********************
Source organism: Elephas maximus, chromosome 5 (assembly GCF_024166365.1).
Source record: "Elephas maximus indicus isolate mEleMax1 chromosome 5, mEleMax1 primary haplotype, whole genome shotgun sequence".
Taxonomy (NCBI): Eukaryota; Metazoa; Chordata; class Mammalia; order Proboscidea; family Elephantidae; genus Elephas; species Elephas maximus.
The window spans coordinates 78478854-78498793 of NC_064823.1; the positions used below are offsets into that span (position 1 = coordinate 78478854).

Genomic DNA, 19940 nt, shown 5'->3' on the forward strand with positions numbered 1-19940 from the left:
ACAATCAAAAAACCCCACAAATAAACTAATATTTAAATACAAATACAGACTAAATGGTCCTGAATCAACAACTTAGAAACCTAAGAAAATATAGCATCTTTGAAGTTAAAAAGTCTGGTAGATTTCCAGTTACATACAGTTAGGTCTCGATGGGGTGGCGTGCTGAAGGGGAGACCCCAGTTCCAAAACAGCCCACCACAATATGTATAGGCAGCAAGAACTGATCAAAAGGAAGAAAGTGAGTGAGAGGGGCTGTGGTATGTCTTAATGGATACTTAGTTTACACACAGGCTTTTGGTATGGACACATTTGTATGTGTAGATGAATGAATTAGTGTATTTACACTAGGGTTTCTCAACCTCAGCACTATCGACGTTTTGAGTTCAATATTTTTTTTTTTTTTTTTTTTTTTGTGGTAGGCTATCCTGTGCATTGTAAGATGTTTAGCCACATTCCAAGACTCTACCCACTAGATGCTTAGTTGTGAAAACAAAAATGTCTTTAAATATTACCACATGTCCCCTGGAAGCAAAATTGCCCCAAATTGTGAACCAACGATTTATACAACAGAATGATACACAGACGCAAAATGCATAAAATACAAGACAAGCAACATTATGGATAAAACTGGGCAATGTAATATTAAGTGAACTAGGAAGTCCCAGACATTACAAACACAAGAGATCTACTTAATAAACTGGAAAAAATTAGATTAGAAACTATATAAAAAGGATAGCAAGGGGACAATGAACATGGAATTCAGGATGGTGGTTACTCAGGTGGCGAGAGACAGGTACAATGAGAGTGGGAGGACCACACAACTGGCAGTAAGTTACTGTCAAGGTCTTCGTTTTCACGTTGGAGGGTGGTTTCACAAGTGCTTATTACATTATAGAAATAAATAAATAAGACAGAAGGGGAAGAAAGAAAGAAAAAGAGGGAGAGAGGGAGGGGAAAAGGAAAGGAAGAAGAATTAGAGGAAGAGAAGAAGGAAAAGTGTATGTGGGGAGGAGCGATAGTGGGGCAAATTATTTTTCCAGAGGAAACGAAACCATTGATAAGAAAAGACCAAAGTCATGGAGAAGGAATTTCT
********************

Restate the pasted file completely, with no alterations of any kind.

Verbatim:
Source organism: Elephas maximus, chromosome 5 (assembly GCF_024166365.1).
Source record: "Elephas maximus indicus isolate mEleMax1 chromosome 5, mEleMax1 primary haplotype, whole genome shotgun sequence".
Taxonomy (NCBI): Eukaryota; Metazoa; Chordata; class Mammalia; order Proboscidea; family Elephantidae; genus Elephas; species Elephas maximus.
The window spans coordinates 78478854-78498793 of NC_064823.1; the positions used below are offsets into that span (position 1 = coordinate 78478854).

Genomic DNA, 19940 nt, shown 5'->3' on the forward strand with positions numbered 1-19940 from the left:
ACAATCAAAAAACCCCACAAATAAACTAATATTTAAATACAAATACAGACTAAATGGTCCTGAATCAACAACTTAGAAACCTAAGAAAATATAGCATCTTTGAAGTTAAAAAGTCTGGTAGATTTCCAGTTACATACAGTTAGGTCTCGATGGGGTGGCGTGCTGAAGGGGAGACCCCAGTTCCAAAACAGCCCACCACAATATGTATAGGCAGCAAGAACTGATCAAAAGGAAGAAAGTGAGTGAGAGGGGCTGTGGTATGTCTTAATGGATACTTAGTTTACACACAGGCTTTTGGTATGGACACATTTGTATGTGTAGATGAATGAATTAGTGTATTTACACTAGGGTTTCTCAACCTCAGCACTATCGACGTTTTGAGTTCAATATTTTTTTTTTTTTTTTTTTTTTTGTGGTAGGCTATCCTGTGCATTGTAAGATGTTTAGCCACATTCCAAGACTCTACCCACTAGATGCTTAGTTGTGAAAACAAAAATGTCTTTAAATATTACCACATGTCCCCTGGAAGCAAAATTGCCCCAAATTGTGAACCAACGATTTATACAACAGAATGATACACAGACGCAAAATGCATAAAATACAAGACAAGCAACATTATGGATAAAACTGGGCAATGTAATATTAAGTGAACTAGGAAGTCCCAGACATTACAAACACAAGAGATCTACTTAATAAACTGGAAAAAATTAGATTAGAAACTATATAAAAAGGATAGCAAGGGGACAATGAACATGGAATTCAGGATGGTGGTTACTCAGGTGGCGAGAGACAGGTACAATGAGAGTGGGAGGACCACACAACTGGCAGTAAGTTACTGTCAAGGTCTTCGTTTTCACGTTGGAGGGTGGTTTCACAAGTGCTTATTACATTATAGAAATAAATAAATAAGACAGAAGGGGAAGAAAGAAAGAAAAAGAGGGAGAGAGGGAGGGGAAAAGGAAAGGAAGAAGAATTAGAGGAAGAGAAGAAGGAAAAGTGTATGTGGGGAGGAGCGATAGTGGGGCAAATTATTTTTCCAGAGGAAACGAAACCATTGATAAGAAAAGACCAAAGTCATGGAGAAGGAATTTCT